If your follow-up emails read like form letters, it’s hard to get customers to respond. The secret to a higher response rate is simply to add a little personality, warmth, and humor.
These five easy interventions will give dull copy a little KAPOW. These aren’t touchy-feely exercises, but rather more like structural changes that will humanize your writing. And while these tips won’t win you any gold stars from English teachers, they will help you personalize the tone of your emails.
1. Use ellipses
Did you know . . .
An ellipsis (. . .) adds anticipation to your writing. It’s kind of like a visual “Dun, dun, dunnnnnnnn.” What’s going to happen next?
Ellipses pull people in and push them to your next thought, giving the feeling that you are about to share a secret. And who do you share secrets with? Friends. People you like.
Using ellipses is great for subject lines where you’re trying to make it through the inbox triage and get people to actually open your email.
The next time you ask a question in an email, try adding an ellipsis to the first half and putting the second half in the next paragraph. You’ve just made your email easier to read and more effective.
2. Include (asides), italics, and quotation marks
Using asides is one way to add a personal touch to your writing by giving the reader the feeling that you’re talking directly to them. (Am I right?)
You can use this technique to add a tongue-in-cheek comment, state the obvious, debate with yourself, or ask a rhetorical question. Use this technique sparingly so it doesn’t slow down the flow of your writing.
3. Feature fragments
People are tired.
And in a hurry.
So they skim when they read.
Using short, choppy sentences breaks up the visual fatigue of long paragraphs. It also makes your writing mirror the casual, fragmented way that people actually talk. A bonus is that giving sentences one simple focus makes them easier to understand.
Try editing your copy to start a sentence with “And,” “But,” or “Because,” and see how more informal it sounds.
4. Sprinkle in an occasional emoji or animated GIF
You know the adage a picture is worth a thousand words. Depending on your brand, you can sometimes use a humorous image to spark a response. Let’s say you’ve built up a pretty good relationship with a customer, and then all of a sudden they’ve ghosted and stopped responding to you.
What if you sent them an email that only had this animated GIF
(credit: Rachman Blake):
5. Add a little ’60s Batman flavor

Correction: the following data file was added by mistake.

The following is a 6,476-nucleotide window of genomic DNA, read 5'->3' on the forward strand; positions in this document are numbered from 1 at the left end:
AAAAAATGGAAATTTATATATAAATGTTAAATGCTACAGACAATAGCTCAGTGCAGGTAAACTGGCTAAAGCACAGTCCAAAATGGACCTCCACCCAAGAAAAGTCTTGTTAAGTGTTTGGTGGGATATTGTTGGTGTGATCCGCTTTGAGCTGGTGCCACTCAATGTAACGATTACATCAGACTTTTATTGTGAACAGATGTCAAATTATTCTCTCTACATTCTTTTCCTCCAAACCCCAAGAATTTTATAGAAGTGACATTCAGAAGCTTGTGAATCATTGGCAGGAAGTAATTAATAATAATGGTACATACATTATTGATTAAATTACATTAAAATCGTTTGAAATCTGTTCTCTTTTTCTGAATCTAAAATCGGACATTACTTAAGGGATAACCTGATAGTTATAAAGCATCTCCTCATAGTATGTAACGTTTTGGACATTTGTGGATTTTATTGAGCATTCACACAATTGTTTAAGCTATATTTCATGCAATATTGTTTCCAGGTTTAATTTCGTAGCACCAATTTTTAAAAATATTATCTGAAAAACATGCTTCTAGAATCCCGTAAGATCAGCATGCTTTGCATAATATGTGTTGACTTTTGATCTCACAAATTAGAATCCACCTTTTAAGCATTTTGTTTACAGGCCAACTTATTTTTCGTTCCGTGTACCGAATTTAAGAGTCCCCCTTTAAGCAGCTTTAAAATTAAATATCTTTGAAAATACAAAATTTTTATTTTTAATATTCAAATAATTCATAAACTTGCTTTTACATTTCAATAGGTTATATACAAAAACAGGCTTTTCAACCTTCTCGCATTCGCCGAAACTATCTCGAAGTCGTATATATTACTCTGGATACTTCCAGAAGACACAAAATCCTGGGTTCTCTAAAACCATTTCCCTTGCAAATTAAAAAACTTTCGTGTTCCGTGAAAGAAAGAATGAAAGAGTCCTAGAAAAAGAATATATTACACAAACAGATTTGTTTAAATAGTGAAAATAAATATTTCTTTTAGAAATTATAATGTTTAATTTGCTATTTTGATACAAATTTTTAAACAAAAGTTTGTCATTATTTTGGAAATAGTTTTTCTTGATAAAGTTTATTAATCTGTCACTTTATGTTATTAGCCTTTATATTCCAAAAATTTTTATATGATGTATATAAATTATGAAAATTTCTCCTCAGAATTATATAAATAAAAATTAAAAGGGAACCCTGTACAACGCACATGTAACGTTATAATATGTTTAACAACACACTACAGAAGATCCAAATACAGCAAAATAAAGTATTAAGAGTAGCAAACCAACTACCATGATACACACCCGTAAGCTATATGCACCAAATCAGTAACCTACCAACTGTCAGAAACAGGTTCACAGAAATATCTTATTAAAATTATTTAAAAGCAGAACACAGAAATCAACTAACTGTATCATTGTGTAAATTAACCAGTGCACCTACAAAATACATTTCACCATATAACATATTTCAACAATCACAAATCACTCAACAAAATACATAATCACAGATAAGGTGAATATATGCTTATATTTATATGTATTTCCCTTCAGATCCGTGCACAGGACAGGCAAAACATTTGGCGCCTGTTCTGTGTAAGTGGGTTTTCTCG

Earlier I mentioned adding a little KAPOW to your writing. The use of onomatopoeia (spelling out sounds), words that rhyme, or words that contain the letters p, b, d, g, t, or k are just fun. They help you make an impression. When your reader thinks your message is coming from a real person and not a 21-step autoresponder, you’re more likely to get a response.
Let’s put some of these techniques to the test.
Here’s a typical email I received from a car salesperson:
Subject line: Did You Get My Emails?
I just wanted to make sure that you’ve been receiving my emails. It’s important for me to know that I’ve provided the information you requested and answered all additional questions you may have.
Do you think this is the right vehicle? Are there any issues or concerns around fitting it into your budget? Would you like an update on the latest incentives?
My goal is to earn your business no matter what it takes. I would greatly appreciate the opportunity to earn yours!
I know that the key to getting every customer’s business is to give the best service, have the best selection, and give our customers confidence with our pricing that can’t be beat! This is one of the reasons our dealership is so highly rated.
I hope you’re still interested in a new vehicle, and most importantly I hope to see you soon. Thanks for considering (Dealer Name).
Subject line: Great googly moogly, you’re hard to reach!
The pricing I sent you on the Toyota Corolla is about to change (and if you’re like me, you like to save money).
Please hit reply or shoot me a text at (number) and let me know a good time to give you an update.
Have your plans changed?
No problem. If you could do me a favor and reply to let me know, then I can stop filling up your inbox.
Did you know…
That our dealership has a 4.9-out-of-5 rating, based on over 1,000 customer reviews? Plus, we have more than 300 new and used vehicles in stock. And our service department is open late three nights a week.
Thanks again, (name), for your interest in the new Corolla, and I look forward to chatting with you soon.
One of the nice things about the email above is that the line about the price changing doesn’t say whether it’s an increase or a decrease. When customers feel like they’re getting emails from a real person, they’re more likely to respond—which is half the battle in sales!
Could some of these techniques help you?